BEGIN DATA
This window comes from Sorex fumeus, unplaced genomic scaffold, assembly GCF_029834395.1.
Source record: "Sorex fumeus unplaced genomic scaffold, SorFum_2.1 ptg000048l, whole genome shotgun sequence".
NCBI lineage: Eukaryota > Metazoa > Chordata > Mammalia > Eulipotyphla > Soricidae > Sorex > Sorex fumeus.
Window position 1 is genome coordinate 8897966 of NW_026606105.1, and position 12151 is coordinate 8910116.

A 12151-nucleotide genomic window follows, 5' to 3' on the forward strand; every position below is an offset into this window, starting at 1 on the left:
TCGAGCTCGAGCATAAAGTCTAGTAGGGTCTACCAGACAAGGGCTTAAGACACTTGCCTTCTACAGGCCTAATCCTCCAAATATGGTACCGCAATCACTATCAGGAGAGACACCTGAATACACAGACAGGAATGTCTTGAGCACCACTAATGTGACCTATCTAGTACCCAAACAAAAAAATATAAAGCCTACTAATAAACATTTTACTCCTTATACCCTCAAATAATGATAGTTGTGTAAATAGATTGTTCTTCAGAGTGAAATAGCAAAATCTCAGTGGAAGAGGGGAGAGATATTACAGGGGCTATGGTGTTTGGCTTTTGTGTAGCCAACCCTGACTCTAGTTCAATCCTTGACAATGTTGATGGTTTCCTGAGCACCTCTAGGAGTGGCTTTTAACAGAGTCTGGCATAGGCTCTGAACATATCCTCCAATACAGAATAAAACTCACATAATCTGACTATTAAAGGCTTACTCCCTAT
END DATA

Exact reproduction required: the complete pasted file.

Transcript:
This window comes from Sorex fumeus, unplaced genomic scaffold, assembly GCF_029834395.1.
Source record: "Sorex fumeus unplaced genomic scaffold, SorFum_2.1 ptg000048l, whole genome shotgun sequence".
NCBI lineage: Eukaryota > Metazoa > Chordata > Mammalia > Eulipotyphla > Soricidae > Sorex > Sorex fumeus.
Window position 1 is genome coordinate 8897966 of NW_026606105.1, and position 12151 is coordinate 8910116.

A 12151-nucleotide genomic window follows, 5' to 3' on the forward strand; every position below is an offset into this window, starting at 1 on the left:
TCGAGCTCGAGCATAAAGTCTAGTAGGGTCTACCAGACAAGGGCTTAAGACACTTGCCTTCTACAGGCCTAATCCTCCAAATATGGTACCGCAATCACTATCAGGAGAGACACCTGAATACACAGACAGGAATGTCTTGAGCACCACTAATGTGACCTATCTAGTACCCAAACAAAAAAATATAAAGCCTACTAATAAACATTTTACTCCTTATACCCTCAAATAATGATAGTTGTGTAAATAGATTGTTCTTCAGAGTGAAATAGCAAAATCTCAGTGGAAGAGGGGAGAGATATTACAGGGGCTATGGTGTTTGGCTTTTGTGTAGCCAACCCTGACTCTAGTTCAATCCTTGACAATGTTGATGGTTTCCTGAGCACCTCTAGGAGTGGCTTTTAACAGAGTCTGGCATAGGCTCTGAACATATCCTCCAATACAGAATAAAACTCACATAATCTGACTATTAAAGGCTTACTCCCTAT